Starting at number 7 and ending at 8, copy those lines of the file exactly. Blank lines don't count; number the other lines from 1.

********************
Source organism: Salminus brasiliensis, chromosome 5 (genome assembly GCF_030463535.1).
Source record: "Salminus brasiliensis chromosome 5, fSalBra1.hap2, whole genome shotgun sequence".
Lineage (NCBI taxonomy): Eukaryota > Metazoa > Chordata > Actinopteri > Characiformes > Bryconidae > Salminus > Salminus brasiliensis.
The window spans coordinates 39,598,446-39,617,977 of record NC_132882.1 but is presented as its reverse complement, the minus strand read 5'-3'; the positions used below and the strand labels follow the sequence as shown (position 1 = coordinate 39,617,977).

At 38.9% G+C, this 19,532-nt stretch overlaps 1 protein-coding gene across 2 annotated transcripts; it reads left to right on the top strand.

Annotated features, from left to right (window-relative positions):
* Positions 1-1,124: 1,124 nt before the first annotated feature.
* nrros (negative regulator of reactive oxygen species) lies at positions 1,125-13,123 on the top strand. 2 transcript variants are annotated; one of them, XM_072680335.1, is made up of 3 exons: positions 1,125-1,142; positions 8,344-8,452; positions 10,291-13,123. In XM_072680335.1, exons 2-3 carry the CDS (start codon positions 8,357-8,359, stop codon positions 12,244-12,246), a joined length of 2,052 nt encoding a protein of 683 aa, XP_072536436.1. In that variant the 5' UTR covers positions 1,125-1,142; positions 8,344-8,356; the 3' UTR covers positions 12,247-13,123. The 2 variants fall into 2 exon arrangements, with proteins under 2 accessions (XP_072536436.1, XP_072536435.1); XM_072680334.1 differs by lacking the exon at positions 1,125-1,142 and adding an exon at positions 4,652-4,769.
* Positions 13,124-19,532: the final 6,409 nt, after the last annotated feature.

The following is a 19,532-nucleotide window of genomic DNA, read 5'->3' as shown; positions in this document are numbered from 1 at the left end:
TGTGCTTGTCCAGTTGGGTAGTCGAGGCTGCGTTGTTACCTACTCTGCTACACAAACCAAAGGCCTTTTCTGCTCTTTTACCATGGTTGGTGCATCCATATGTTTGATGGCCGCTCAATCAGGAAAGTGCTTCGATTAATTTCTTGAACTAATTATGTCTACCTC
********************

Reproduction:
* Positions 1-1,124: 1,124 nt before the first annotated feature.
* nrros (negative regulator of reactive oxygen species) lies at positions 1,125-13,123 on the top strand. 2 transcript variants are annotated; one of them, XM_072680335.1, is made up of 3 exons: positions 1,125-1,142; positions 8,344-8,452; positions 10,291-13,123. In XM_072680335.1, exons 2-3 carry the CDS (start codon positions 8,357-8,359, stop codon positions 12,244-12,246), a joined length of 2,052 nt encoding a protein of 683 aa, XP_072536436.1. In that variant the 5' UTR covers positions 1,125-1,142; positions 8,344-8,356; the 3' UTR covers positions 12,247-13,123. The 2 variants fall into 2 exon arrangements, with proteins under 2 accessions (XP_072536436.1, XP_072536435.1); XM_072680334.1 differs by lacking the exon at positions 1,125-1,142 and adding an exon at positions 4,652-4,769.